The inexperienced chilli from New Mexico is now rising in house

More precisely, it is the “Española Improved” pepper – a cross between the Sandia pepper and the traditional Española pepper.

“The thought was that if we had a pepper that grew up in the north, where winter comes earlier, the pepper would ripen faster,” said Jacob Torres, a scientist in technical plants.

The four chilli plants were grown from seeds on board the International Space Station. They grow in a fired clay which, in microgravity, enables a perfect mixture of air and water in the root zone.

“Water moves a little differently in zero gravity and can either drown the plant completely or dry it out,” said senior horticultural scientist LaShelle Spencer.

It was a long process to select and disinfect the seeds, but to this day, after 93 days of growth, the plants are planting chilli and now have a total of 20 fruits on the four plants. The first harvest should be done in just 20 days.

“We’re excited about this because Megan and the crew, who have been so diligent in tending our crops, we’ll be able to harvest before they leave and hopefully try the fruits of their labor, and then the final harvest will be on day 140.” said Spencer.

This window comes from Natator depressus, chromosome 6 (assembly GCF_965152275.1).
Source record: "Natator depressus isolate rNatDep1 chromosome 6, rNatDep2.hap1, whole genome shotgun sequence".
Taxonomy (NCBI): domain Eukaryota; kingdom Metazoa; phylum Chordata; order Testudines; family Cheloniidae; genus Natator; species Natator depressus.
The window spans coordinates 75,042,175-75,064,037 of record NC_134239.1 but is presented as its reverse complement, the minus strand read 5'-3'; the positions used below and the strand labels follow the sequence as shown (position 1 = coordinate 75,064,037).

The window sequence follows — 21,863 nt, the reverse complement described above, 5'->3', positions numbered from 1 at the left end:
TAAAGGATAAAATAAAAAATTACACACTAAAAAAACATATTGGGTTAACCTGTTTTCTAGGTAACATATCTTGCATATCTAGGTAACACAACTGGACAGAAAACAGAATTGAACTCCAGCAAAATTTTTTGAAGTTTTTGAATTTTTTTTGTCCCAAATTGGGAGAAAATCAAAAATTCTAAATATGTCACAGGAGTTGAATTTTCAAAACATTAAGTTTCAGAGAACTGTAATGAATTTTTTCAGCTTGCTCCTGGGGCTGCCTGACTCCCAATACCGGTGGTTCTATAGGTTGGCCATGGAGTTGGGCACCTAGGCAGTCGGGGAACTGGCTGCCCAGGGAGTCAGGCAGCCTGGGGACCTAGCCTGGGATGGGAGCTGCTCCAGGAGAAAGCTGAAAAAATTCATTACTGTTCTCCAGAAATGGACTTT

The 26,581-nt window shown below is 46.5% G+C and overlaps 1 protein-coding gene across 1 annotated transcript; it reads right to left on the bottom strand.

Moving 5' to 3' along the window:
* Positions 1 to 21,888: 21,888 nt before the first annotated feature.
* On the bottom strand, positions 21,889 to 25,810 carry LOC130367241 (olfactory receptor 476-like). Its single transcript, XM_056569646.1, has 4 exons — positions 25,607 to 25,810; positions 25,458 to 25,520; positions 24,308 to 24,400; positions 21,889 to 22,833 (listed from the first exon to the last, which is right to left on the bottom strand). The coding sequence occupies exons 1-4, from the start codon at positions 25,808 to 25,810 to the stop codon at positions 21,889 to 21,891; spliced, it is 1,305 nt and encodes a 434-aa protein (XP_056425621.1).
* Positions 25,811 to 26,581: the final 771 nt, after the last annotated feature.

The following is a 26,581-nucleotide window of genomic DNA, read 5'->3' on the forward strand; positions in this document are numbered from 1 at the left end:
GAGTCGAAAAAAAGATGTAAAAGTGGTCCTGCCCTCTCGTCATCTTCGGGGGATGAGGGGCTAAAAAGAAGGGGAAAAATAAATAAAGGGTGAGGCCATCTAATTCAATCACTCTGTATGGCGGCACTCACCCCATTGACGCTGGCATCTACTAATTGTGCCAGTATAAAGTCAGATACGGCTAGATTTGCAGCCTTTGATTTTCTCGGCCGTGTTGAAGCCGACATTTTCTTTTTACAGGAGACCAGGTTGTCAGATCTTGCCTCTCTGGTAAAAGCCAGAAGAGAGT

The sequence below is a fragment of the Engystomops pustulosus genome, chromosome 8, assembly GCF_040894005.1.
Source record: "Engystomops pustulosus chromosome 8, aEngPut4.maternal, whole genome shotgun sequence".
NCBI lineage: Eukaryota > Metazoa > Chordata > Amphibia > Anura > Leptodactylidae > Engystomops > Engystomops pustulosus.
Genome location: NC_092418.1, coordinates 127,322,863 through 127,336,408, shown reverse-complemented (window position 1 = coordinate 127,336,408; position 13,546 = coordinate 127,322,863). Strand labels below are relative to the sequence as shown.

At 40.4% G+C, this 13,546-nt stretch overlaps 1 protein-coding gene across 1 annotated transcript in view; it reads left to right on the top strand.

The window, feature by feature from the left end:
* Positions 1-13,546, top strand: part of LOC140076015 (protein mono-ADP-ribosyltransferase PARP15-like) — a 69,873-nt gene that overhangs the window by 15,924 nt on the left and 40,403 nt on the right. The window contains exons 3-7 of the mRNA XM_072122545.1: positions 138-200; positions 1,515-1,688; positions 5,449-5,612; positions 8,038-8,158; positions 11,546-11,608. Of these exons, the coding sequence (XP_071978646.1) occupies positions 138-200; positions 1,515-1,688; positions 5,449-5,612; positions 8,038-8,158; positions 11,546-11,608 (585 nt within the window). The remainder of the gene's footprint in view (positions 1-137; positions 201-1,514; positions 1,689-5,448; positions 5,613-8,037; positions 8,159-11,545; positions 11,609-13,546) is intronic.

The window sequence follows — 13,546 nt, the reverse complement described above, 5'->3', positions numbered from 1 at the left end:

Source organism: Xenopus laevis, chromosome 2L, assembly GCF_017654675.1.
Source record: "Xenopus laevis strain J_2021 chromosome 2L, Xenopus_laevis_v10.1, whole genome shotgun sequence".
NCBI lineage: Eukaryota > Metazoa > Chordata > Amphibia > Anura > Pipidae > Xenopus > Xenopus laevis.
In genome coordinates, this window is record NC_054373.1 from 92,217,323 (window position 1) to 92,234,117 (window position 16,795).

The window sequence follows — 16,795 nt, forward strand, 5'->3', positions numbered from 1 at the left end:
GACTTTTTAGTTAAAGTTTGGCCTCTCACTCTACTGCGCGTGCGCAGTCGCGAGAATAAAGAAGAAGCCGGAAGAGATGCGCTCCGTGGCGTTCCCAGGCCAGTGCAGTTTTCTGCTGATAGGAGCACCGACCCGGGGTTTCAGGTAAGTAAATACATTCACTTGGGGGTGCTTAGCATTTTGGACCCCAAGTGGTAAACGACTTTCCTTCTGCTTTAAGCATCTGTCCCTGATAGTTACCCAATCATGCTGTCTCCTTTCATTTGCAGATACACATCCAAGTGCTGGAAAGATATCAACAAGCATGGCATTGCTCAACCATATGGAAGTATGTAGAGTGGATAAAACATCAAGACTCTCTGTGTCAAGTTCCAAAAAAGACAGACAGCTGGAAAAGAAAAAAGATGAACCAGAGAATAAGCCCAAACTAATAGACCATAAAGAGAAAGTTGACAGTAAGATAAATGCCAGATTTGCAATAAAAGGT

Megan Mcarthur is a NASA astronaut aboard the International Space Station and helps with the manual pollination of these plants.

Here is one of the reasons why they do this:

“Ultimately, we want to be able to supplement the diet of astronauts on space missions and later missions to the moon and Mars,” said Torres.

It also brings a link back to Earth for the astronauts from more than 200 miles away.

“Although it’s very stressful, the greatest joy I’ve had was seeing the crew open that door and smell them on these plants and how their face lights up when interacting with these plants and how we feel a bit of home up there have brought to this very sterile environment, “said Spencer.

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